Flexible prey handling, preference and a novel capture technique in invasive, sub-adult Chinese mitten crabs. / Mills, Christopher; Clark, Paul; Morritt, David.

In: Hydrobiologia, Vol. 773, No. 1, 06.2016, p. 135-147.

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Abstract

Eriocheir sinensis (Crustacea: Brachyura: Varunidae) is one of only two crabs on the world’s list of 100 most invasive aquatic invertebrates. This crab has successfully invaded NE Europe as well as well as the United States, eastern Canada, southern Iraq and Tokyo Bay, Japan. In England, the River Thames population of E. sinensis continues to increase in numbers and disperse westward upstream, although little is known about foraging. The present study undertook a preference and prey handling study of sub-adult mitten crabs collected from the Thames. A digital camcorder, capable of detecting infrared light, was used in the laboratory overnight to identify crab food preference, document prey handling times and record behaviour. The test prey species, namely the amphipod Gammarus zaddachi, and two species of gastropod molluscs, Theodoxus fluviatilis and Radix peregra, were collected in the same habitat as the crabs and all were consumed under laboratory conditions. Eriocheir were able to capture mobile G. zaddachi using a novel prey capture technique not previously described in brachyurans and use different skills for handling each prey species. This flexibility in prey handling may be an important contributory factor in their freshwater invasive capacity. Results indicated that the crabs had a preference for G. zaddachi which were consumed most frequently and preferentially over both mollusc species. Prey choice may be based on maximising net energy gain as consuming G. zaddachi was shown to provide the highest rate of potential energy consumption by the crab due, in part, to a much shorter handling time than both species of snails.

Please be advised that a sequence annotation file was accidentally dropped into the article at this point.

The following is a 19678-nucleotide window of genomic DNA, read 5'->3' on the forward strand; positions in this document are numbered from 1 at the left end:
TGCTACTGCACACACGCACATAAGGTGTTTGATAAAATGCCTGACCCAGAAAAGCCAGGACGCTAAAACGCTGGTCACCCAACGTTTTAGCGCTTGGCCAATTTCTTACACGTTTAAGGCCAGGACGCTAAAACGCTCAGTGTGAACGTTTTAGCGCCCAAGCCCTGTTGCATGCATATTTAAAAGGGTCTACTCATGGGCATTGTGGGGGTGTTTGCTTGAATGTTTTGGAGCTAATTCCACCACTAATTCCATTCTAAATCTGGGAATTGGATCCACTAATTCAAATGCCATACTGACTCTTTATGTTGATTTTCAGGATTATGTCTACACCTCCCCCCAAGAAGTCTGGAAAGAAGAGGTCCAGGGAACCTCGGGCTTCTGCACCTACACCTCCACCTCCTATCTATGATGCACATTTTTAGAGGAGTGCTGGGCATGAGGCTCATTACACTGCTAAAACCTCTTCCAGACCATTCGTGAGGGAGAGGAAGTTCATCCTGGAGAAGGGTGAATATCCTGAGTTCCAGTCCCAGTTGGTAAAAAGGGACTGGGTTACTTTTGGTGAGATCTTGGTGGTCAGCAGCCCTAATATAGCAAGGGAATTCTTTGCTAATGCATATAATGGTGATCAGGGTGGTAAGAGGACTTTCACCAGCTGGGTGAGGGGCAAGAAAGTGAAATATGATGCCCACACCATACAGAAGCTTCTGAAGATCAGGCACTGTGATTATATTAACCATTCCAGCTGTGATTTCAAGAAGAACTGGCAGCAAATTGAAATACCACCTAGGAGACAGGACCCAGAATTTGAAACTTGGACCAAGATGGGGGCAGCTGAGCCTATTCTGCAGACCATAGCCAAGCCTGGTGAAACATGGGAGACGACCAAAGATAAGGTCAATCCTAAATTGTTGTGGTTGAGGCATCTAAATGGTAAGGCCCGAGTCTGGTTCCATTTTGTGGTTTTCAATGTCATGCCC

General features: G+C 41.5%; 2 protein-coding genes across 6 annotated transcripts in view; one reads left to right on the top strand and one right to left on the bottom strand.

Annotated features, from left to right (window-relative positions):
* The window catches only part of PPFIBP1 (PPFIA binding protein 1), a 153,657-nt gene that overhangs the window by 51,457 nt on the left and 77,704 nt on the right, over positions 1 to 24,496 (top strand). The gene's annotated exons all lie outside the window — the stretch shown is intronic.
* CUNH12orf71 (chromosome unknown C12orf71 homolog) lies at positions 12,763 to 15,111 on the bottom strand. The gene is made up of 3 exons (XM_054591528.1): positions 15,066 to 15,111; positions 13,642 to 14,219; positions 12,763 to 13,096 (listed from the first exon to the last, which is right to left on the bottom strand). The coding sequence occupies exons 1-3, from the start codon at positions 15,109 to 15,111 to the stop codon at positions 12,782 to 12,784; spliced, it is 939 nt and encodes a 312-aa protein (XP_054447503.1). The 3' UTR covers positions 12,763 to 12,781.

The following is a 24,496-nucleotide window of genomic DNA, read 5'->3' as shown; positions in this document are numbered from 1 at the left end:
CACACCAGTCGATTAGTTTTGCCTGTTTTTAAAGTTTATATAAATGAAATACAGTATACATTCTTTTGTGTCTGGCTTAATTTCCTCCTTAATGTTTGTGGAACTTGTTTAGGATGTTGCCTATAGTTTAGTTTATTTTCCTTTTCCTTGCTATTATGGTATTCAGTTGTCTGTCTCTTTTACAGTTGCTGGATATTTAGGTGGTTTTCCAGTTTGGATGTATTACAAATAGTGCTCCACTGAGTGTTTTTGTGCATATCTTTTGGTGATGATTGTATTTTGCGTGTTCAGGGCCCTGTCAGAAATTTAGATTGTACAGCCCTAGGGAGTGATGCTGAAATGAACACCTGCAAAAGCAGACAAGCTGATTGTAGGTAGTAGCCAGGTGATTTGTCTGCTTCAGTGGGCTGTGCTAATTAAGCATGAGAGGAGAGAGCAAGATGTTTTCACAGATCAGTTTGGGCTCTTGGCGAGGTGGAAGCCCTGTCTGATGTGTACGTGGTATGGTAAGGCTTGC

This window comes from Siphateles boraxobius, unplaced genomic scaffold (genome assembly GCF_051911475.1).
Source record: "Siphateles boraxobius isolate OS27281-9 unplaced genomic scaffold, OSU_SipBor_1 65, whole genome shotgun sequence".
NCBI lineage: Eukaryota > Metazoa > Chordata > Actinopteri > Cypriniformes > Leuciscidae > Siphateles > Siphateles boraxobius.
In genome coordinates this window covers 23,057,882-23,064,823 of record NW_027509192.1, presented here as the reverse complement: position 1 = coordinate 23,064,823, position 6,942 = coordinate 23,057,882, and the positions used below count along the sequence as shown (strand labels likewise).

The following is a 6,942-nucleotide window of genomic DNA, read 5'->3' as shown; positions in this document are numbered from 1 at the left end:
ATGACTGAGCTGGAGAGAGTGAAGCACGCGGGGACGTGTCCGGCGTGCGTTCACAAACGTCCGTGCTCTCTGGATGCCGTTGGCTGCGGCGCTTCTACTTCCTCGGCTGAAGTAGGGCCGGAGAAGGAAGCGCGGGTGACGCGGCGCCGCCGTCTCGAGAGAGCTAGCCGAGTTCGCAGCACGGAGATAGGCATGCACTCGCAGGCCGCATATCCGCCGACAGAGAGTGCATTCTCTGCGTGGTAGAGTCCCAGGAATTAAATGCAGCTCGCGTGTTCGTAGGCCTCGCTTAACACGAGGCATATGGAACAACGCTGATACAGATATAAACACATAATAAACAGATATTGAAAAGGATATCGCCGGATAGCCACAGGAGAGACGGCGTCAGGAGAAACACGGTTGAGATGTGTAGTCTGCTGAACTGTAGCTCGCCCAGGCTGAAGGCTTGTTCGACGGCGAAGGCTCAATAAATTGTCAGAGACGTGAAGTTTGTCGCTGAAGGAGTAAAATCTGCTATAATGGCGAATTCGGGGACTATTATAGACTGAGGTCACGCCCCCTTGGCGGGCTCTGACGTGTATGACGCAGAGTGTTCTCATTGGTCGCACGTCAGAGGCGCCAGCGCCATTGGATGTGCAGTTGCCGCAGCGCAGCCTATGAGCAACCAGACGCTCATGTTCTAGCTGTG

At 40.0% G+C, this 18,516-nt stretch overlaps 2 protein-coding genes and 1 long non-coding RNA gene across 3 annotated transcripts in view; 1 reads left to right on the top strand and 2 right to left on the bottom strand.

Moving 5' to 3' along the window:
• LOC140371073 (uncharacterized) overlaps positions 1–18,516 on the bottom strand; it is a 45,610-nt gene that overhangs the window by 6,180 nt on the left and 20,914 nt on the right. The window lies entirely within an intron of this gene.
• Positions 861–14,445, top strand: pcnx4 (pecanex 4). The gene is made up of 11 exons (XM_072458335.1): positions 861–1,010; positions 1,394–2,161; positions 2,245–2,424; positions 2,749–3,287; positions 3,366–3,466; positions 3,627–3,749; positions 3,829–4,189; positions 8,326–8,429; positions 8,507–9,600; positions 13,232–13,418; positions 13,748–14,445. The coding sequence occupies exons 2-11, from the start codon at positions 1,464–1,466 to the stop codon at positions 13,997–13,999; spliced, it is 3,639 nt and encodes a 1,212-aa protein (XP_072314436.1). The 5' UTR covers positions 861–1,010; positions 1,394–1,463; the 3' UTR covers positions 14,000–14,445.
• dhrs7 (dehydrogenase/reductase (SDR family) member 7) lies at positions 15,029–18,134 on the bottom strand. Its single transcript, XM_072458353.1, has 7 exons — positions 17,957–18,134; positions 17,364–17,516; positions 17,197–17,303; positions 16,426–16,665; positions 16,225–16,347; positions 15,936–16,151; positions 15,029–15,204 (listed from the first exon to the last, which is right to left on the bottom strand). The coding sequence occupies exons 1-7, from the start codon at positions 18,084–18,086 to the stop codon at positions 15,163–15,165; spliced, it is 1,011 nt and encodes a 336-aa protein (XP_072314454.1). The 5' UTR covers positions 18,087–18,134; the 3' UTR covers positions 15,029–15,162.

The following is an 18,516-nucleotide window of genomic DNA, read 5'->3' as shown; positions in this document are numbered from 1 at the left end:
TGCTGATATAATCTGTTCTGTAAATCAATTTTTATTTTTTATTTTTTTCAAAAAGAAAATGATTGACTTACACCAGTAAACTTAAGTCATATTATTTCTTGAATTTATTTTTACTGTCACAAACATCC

Original languageEnglish
Pages (from-to)135-147
Number of pages13
JournalHydrobiologia
Volume773
Issue number1
Early online date7 Mar 2016
DOIs
Publication statusPublished - Jun 2016
This open access research output is licenced under a Creative Commons Attribution-NonCommercial-NoDerivs 3.0 Unported License.

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